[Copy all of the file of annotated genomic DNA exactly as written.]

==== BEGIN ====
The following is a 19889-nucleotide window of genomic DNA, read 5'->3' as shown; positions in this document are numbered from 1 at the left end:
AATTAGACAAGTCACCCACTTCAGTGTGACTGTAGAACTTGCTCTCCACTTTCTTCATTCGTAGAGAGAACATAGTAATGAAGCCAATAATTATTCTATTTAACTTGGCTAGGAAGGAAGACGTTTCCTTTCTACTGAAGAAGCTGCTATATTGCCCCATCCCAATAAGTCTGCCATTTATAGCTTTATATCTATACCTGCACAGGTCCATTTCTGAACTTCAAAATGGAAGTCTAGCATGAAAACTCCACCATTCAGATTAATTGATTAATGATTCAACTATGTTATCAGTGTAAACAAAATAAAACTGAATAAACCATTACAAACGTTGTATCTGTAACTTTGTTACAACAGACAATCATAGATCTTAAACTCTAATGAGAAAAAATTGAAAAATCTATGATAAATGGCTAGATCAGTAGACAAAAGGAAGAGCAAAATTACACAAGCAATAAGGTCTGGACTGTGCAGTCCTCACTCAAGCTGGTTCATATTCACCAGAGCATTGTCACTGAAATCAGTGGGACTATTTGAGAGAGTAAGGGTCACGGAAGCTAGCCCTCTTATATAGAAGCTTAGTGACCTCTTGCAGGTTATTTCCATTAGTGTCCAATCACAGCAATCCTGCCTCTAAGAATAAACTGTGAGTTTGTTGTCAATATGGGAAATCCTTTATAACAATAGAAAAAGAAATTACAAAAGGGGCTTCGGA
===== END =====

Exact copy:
The following is a 19889-nucleotide window of genomic DNA, read 5'->3' as shown; positions in this document are numbered from 1 at the left end:
AATTAGACAAGTCACCCACTTCAGTGTGACTGTAGAACTTGCTCTCCACTTTCTTCATTCGTAGAGAGAACATAGTAATGAAGCCAATAATTATTCTATTTAACTTGGCTAGGAAGGAAGACGTTTCCTTTCTACTGAAGAAGCTGCTATATTGCCCCATCCCAATAAGTCTGCCATTTATAGCTTTATATCTATACCTGCACAGGTCCATTTCTGAACTTCAAAATGGAAGTCTAGCATGAAAACTCCACCATTCAGATTAATTGATTAATGATTCAACTATGTTATCAGTGTAAACAAAATAAAACTGAATAAACCATTACAAACGTTGTATCTGTAACTTTGTTACAACAGACAATCATAGATCTTAAACTCTAATGAGAAAAAATTGAAAAATCTATGATAAATGGCTAGATCAGTAGACAAAAGGAAGAGCAAAATTACACAAGCAATAAGGTCTGGACTGTGCAGTCCTCACTCAAGCTGGTTCATATTCACCAGAGCATTGTCACTGAAATCAGTGGGACTATTTGAGAGAGTAAGGGTCACGGAAGCTAGCCCTCTTATATAGAAGCTTAGTGACCTCTTGCAGGTTATTTCCATTAGTGTCCAATCACAGCAATCCTGCCTCTAAGAATAAACTGTGAGTTTGTTGTCAATATGGGAAATCCTTTATAACAATAGAAAAAGAAATTACAAAAGGGGCTTCGGA